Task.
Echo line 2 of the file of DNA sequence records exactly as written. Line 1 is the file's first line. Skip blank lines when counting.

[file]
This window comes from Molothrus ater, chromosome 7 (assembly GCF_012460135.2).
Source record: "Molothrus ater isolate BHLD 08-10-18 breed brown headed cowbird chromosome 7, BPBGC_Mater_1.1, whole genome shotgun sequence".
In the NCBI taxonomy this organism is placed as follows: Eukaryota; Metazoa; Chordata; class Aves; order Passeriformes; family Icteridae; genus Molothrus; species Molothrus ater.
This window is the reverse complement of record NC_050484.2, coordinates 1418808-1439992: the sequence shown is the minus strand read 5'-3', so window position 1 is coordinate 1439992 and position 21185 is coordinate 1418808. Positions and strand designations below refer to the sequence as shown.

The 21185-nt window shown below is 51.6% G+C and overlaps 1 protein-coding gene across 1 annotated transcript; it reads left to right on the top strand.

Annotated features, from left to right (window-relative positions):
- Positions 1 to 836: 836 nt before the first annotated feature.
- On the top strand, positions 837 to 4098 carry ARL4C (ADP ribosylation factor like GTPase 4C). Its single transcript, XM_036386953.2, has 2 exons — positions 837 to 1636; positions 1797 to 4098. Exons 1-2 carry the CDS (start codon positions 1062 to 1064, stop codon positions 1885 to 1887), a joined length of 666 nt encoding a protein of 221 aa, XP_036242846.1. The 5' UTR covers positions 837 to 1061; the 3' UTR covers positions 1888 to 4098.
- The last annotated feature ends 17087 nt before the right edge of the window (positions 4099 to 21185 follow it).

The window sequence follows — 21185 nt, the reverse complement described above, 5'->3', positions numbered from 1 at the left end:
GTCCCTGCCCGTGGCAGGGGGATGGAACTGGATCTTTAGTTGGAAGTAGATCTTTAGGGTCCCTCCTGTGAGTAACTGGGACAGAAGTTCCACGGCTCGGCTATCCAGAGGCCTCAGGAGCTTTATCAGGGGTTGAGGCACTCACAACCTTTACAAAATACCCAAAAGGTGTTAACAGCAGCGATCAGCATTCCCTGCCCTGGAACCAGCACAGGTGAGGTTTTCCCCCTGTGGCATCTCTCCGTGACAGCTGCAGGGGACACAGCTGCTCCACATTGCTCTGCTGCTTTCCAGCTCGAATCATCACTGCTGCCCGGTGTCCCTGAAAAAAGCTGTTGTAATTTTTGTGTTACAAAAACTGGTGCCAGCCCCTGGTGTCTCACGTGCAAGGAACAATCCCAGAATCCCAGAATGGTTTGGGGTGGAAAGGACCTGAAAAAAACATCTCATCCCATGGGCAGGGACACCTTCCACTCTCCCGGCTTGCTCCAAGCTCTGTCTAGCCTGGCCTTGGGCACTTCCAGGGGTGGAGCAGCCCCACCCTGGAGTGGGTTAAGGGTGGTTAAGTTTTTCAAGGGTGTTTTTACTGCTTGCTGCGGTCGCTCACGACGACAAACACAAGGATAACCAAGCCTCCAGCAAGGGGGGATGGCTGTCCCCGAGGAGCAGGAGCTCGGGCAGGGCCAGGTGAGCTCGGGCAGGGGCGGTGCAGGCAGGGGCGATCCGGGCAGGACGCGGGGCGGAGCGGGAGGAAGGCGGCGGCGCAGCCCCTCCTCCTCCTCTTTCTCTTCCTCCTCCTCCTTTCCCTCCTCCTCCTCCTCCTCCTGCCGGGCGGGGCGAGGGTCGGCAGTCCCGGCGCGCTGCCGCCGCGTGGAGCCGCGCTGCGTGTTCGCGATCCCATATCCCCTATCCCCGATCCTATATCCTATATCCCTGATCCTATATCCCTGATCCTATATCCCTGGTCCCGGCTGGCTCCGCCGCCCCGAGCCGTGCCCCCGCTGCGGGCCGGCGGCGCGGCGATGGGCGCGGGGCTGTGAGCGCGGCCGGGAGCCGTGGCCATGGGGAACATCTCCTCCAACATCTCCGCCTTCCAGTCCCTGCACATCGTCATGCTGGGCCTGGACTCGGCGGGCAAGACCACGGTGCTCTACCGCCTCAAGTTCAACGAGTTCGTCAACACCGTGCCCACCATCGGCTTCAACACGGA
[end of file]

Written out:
Source record: "Molothrus ater isolate BHLD 08-10-18 breed brown headed cowbird chromosome 7, BPBGC_Mater_1.1, whole genome shotgun sequence".